- The Washington Times - Saturday, August 1, 2009

Here’s an abbreviated look at some multimedia titles for the family.

The Secret of Monkey Island: Special Edition (from LucasArts for the Xbox 360, 800 Microsoft Points, $10) — Wannabe pirate Guybrush Threepwood gets a high-definition makeover while revisiting his first adventure in this Xbox Live Arcade downloadable epic.

The 20-year-old classic puzzler will astound old-timers through its newly drawn animated designs and the addition of narration and a fully remastered musical score (no more midi meanderings).

The story of Threepwood’s swashbuckling endeavors and struggles against the ghost pirate and principal villain LeChuck still packs a humorous punch. It also still demands that a player point and click on every possible character, creature and object to advance in this interactive storybook. Multiple-question clicking conversations fuel the fun — don’t forget to talk to the “Men of Low Moral Fiber.”

A drop-down menu provides easy access to commands to interact with objects and just as easily pull out and use or combine items collected in the inventory. The addition of a hint button will help those who don’t quite grasp this once-classic game design.

Nostalgia buffs also get to quickly show new players what it was like in the old days, thanks to the ability to toggle the visuals from the pixilated old to dazzling new.

Those who can rebuff the scorn of younger family members amused as to why one would ever play such a methodical adventure will thoroughly enjoy the experience.

Ice Age: Dawn of the Dinosaurs (From Activision for the Xbox 360, $49.99) — Young fans enamored with the exploits of Sid the Sloth and his prehistoric brethren will find plenty to like in their last adaptation to the video game universe.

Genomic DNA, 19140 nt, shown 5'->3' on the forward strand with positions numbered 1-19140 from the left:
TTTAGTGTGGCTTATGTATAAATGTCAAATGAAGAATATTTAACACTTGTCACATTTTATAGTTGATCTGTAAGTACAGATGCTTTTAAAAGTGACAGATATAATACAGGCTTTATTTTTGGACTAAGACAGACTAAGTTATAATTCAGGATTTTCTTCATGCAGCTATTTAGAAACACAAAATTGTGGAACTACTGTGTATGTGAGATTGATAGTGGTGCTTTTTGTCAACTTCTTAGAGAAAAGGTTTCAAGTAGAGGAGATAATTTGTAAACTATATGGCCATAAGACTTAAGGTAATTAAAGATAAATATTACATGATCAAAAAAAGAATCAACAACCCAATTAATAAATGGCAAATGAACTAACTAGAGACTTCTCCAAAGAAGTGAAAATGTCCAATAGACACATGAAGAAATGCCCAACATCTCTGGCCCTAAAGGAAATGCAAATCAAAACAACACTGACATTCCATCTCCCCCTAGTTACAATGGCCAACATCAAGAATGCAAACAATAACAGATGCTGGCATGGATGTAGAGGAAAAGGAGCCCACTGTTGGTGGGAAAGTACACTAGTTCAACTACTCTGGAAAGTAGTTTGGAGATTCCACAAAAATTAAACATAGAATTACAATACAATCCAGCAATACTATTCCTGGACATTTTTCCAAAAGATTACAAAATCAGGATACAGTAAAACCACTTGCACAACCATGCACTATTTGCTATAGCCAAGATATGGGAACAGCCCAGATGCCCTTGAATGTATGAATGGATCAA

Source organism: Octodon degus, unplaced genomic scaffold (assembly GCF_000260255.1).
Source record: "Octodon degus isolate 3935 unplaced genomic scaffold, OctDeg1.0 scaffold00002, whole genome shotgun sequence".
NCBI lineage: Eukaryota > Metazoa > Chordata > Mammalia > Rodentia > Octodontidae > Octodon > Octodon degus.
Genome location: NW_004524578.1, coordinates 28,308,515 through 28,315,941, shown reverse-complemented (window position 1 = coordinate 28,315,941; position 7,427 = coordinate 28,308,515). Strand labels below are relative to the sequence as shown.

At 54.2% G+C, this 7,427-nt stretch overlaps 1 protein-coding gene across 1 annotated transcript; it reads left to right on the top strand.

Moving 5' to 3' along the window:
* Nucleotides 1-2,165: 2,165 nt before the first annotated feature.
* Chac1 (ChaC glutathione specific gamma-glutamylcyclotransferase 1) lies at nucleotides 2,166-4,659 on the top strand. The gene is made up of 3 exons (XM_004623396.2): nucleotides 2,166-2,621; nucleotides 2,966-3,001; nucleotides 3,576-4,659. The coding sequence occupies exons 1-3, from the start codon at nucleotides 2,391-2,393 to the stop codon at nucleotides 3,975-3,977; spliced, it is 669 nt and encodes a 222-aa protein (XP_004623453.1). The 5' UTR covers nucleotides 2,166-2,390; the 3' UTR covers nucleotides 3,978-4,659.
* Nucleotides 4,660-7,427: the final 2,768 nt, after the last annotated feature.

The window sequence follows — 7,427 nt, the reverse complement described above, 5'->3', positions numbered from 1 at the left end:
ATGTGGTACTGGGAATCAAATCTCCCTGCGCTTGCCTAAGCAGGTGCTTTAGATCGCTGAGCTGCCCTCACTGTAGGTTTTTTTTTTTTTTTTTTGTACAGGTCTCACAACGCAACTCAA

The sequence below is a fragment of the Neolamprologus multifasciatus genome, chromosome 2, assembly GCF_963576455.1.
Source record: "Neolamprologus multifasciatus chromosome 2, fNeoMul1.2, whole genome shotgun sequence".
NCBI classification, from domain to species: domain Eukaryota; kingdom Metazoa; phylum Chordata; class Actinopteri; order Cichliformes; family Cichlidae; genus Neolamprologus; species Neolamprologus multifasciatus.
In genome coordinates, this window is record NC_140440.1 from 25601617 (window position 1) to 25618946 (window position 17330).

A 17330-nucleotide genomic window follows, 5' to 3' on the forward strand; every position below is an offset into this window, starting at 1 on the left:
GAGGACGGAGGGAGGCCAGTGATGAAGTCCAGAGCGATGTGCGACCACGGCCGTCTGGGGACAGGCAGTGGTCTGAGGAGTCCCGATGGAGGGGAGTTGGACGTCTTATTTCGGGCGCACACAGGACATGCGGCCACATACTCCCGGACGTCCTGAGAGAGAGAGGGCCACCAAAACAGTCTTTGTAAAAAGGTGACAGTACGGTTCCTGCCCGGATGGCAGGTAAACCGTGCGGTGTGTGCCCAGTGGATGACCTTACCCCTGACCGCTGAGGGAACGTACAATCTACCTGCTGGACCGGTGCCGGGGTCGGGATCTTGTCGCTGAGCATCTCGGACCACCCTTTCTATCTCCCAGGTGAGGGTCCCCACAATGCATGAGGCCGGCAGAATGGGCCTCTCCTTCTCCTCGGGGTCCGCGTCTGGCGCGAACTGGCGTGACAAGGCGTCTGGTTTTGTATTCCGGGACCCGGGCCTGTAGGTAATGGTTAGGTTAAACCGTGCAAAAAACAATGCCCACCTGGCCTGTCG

Based on Twentieth Century Fox’s latest movie, this three-dimensional platformer features 15 short-attention-span-grabbing levels and use of six of the film’s familiar characters, including Manny the woolly mammoth, Scrat the squirrel and Buck the wily weasel.

A single player finds himself mired in a variety of slightly repetitive tasks, often as Sid, as he travels across a frozen tundra and through underground caverns and a lush tropical forest.

He might control a raging saber-tooth tiger chasing after a gazelle, fend off an attack by mole hogs, pick off a dodo bird with a snowball, roll an egg down a snowy mountain or run away from the mama T-Rex.

The junior gamer also will spend plenty of time collecting berries and crystals to buy stuff such as powerups and film clips from the fast-talking armadillo, Tony.

It’s almost too cute when enemies get beaten: They turn into a pile of fall foliage and a couple of berries for characters to grab.

And, for once, the voice acting shines as the stars of the film, including John Leguizamo (Sid), Ray Romano (Manny) and Josh Peck (Eddie) reprise their vocal roles and do not simply phone in their performance. It really sounds like they had a good time with the process.

Although not as stunning as the actual film’s computer animation, the game’s colorful visuals still hold their own with pretty water, ice, vegetation and snow effects, illustrated cave paintings and feisty “Land Before Time”-quality dinosaurs.

Eight minigames, with up to four-player competitions, back up the solo action. Themed between being sloths and dinosaurs, players find themselves in the midst of mudball fights, surfing lava, collecting the most berries and stomping tiles to win.

The only element sorely missing was an animal encyclopedia to quell the barrage of “what is that?” questions from young participants. It wouldn’t have hurt Activision to include a bit of educational content here, eh?

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